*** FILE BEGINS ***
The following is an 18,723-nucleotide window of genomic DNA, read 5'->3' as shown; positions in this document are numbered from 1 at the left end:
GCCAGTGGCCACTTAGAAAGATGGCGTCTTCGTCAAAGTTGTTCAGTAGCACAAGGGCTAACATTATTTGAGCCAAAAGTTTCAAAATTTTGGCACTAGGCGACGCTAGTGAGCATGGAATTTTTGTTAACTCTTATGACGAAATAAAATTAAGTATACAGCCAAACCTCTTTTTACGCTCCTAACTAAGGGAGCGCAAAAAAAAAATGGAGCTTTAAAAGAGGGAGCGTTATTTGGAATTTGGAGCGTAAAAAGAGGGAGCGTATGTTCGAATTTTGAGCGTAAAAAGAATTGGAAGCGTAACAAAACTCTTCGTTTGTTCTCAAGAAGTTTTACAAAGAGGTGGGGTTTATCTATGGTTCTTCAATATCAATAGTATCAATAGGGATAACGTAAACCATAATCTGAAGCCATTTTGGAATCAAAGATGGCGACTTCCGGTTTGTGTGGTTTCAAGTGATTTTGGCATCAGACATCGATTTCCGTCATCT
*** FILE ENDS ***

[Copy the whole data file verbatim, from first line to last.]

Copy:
The following is an 18,723-nucleotide window of genomic DNA, read 5'->3' as shown; positions in this document are numbered from 1 at the left end:
GCCAGTGGCCACTTAGAAAGATGGCGTCTTCGTCAAAGTTGTTCAGTAGCACAAGGGCTAACATTATTTGAGCCAAAAGTTTCAAAATTTTGGCACTAGGCGACGCTAGTGAGCATGGAATTTTTGTTAACTCTTATGACGAAATAAAATTAAGTATACAGCCAAACCTCTTTTTACGCTCCTAACTAAGGGAGCGCAAAAAAAAAATGGAGCTTTAAAAGAGGGAGCGTTATTTGGAATTTGGAGCGTAAAAAGAGGGAGCGTATGTTCGAATTTTGAGCGTAAAAAGAATTGGAAGCGTAACAAAACTCTTCGTTTGTTCTCAAGAAGTTTTACAAAGAGGTGGGGTTTATCTATGGTTCTTCAATATCAATAGTATCAATAGGGATAACGTAAACCATAATCTGAAGCCATTTTGGAATCAAAGATGGCGACTTCCGGTTTGTGTGGTTTCAAGTGATTTTGGCATCAGACATCGATTTCCGTCATCT